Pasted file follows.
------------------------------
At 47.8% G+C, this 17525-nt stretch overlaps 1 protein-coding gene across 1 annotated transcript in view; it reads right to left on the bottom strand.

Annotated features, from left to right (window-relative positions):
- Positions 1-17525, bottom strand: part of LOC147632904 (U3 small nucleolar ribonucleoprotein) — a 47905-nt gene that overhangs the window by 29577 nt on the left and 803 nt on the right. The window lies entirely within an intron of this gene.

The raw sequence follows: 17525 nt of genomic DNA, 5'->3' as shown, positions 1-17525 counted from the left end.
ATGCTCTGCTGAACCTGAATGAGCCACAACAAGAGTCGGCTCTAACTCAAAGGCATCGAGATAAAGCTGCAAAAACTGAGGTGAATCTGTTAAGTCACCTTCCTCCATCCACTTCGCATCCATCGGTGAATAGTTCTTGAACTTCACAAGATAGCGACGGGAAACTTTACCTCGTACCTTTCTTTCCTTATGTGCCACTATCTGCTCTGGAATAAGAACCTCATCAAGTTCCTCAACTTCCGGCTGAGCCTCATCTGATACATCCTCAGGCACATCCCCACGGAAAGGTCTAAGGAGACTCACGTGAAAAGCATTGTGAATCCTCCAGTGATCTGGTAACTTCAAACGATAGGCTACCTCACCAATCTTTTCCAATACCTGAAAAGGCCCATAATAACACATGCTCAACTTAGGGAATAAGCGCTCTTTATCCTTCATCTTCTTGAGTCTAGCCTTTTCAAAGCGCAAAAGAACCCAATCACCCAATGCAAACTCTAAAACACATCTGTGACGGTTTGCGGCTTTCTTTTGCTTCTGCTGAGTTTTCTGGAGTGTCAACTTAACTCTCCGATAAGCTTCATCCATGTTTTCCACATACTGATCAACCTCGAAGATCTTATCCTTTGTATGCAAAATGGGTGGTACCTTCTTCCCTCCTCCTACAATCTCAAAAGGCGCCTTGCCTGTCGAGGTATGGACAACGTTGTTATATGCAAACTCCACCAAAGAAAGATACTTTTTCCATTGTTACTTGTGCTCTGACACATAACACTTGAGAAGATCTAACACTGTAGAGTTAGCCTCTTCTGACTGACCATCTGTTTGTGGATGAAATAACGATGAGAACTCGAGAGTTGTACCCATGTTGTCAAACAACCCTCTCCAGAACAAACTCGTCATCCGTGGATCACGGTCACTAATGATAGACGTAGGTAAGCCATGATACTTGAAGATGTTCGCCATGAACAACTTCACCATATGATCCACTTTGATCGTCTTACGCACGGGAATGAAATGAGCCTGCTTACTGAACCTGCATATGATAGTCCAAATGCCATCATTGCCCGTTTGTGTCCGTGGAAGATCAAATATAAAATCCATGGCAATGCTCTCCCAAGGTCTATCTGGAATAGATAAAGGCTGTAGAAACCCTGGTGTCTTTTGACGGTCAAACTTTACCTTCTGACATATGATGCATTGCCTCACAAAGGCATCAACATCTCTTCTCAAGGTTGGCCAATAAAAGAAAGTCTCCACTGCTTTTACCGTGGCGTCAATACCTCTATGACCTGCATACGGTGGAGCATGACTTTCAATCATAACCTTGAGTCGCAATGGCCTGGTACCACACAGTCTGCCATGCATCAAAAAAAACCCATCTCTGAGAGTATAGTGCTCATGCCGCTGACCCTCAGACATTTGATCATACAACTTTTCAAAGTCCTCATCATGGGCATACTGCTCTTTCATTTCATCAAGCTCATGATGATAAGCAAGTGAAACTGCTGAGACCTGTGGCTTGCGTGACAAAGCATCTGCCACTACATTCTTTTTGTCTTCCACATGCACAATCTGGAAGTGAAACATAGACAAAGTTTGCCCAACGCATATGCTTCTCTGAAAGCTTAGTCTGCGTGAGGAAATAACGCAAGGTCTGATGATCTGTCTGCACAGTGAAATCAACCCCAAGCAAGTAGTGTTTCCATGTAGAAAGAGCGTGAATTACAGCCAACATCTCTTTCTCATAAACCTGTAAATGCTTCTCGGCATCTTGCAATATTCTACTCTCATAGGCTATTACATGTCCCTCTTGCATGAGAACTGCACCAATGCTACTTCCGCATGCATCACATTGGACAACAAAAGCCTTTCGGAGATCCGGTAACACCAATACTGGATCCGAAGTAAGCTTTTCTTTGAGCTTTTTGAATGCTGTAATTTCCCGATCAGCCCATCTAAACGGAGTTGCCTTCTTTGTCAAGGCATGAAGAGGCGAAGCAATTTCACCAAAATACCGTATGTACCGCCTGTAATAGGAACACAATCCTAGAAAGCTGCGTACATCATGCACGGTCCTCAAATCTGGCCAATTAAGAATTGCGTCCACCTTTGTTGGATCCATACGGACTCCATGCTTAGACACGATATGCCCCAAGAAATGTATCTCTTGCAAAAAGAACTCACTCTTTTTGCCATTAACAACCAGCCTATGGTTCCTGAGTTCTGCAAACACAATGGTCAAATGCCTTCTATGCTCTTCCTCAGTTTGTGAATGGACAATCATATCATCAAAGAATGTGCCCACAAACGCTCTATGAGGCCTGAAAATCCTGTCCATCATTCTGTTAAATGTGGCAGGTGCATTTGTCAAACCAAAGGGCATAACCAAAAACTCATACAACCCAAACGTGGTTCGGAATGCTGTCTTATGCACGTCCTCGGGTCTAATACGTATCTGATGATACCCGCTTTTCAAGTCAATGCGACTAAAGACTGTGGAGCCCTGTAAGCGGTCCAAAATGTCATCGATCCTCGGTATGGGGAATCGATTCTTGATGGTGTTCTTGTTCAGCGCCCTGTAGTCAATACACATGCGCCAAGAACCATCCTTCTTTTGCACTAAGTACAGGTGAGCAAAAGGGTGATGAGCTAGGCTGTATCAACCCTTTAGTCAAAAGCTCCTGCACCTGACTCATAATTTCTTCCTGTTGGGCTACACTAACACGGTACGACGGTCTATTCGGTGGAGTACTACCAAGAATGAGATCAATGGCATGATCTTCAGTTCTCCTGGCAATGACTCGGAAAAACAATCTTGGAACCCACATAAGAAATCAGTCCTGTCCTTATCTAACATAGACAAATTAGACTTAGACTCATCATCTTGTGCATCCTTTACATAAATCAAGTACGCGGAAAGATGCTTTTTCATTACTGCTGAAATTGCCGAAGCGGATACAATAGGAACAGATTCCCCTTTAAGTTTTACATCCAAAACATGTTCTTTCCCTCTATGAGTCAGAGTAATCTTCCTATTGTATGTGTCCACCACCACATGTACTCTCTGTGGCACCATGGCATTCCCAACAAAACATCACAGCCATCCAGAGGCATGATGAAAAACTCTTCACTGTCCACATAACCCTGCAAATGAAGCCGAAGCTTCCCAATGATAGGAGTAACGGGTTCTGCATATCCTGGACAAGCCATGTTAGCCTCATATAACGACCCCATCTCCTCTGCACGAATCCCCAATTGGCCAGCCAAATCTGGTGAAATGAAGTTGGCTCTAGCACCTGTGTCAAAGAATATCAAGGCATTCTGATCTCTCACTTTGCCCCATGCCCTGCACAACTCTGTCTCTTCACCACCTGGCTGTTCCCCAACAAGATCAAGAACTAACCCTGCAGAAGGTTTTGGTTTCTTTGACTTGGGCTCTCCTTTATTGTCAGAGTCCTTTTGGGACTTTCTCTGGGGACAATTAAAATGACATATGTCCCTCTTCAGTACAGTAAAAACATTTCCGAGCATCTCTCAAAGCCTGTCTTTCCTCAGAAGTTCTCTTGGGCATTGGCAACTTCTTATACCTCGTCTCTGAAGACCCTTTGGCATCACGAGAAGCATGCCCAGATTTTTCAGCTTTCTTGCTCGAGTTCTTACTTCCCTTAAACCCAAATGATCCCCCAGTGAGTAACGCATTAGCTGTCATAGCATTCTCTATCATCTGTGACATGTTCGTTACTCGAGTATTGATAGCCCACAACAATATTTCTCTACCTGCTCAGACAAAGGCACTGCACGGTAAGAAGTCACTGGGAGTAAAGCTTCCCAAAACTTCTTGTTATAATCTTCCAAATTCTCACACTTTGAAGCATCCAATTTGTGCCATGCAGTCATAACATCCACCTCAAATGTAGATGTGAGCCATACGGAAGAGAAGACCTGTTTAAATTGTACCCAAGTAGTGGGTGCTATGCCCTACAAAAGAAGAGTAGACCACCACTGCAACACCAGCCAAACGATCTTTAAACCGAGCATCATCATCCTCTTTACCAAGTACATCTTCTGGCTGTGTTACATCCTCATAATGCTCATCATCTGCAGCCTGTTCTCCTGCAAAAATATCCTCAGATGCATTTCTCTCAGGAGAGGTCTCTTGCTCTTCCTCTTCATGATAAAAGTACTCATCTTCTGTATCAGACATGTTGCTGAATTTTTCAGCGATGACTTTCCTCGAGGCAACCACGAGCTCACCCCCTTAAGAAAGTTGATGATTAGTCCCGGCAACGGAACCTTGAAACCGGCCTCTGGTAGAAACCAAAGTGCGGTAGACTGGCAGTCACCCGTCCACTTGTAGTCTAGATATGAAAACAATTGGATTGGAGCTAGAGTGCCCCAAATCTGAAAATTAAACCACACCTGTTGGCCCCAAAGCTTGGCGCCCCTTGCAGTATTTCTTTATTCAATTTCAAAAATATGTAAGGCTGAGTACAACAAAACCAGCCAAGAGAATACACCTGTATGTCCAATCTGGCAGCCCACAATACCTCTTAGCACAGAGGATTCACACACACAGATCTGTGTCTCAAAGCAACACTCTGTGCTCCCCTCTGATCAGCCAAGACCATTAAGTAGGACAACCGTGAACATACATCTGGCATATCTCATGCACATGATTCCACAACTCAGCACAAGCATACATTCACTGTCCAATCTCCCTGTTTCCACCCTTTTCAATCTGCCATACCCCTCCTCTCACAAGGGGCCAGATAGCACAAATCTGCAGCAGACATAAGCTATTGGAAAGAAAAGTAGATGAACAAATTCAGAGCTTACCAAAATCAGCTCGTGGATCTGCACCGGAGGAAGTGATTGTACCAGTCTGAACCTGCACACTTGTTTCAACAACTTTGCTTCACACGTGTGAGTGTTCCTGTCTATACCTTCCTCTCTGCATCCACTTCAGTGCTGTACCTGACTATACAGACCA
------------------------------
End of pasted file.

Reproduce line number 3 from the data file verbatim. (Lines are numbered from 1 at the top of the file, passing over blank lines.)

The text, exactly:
- Positions 1-17525, bottom strand: part of LOC147632904 (U3 small nucleolar ribonucleoprotein) — a 47905-nt gene that overhangs the window by 29577 nt on the left and 803 nt on the right. The window lies entirely within an intron of this gene.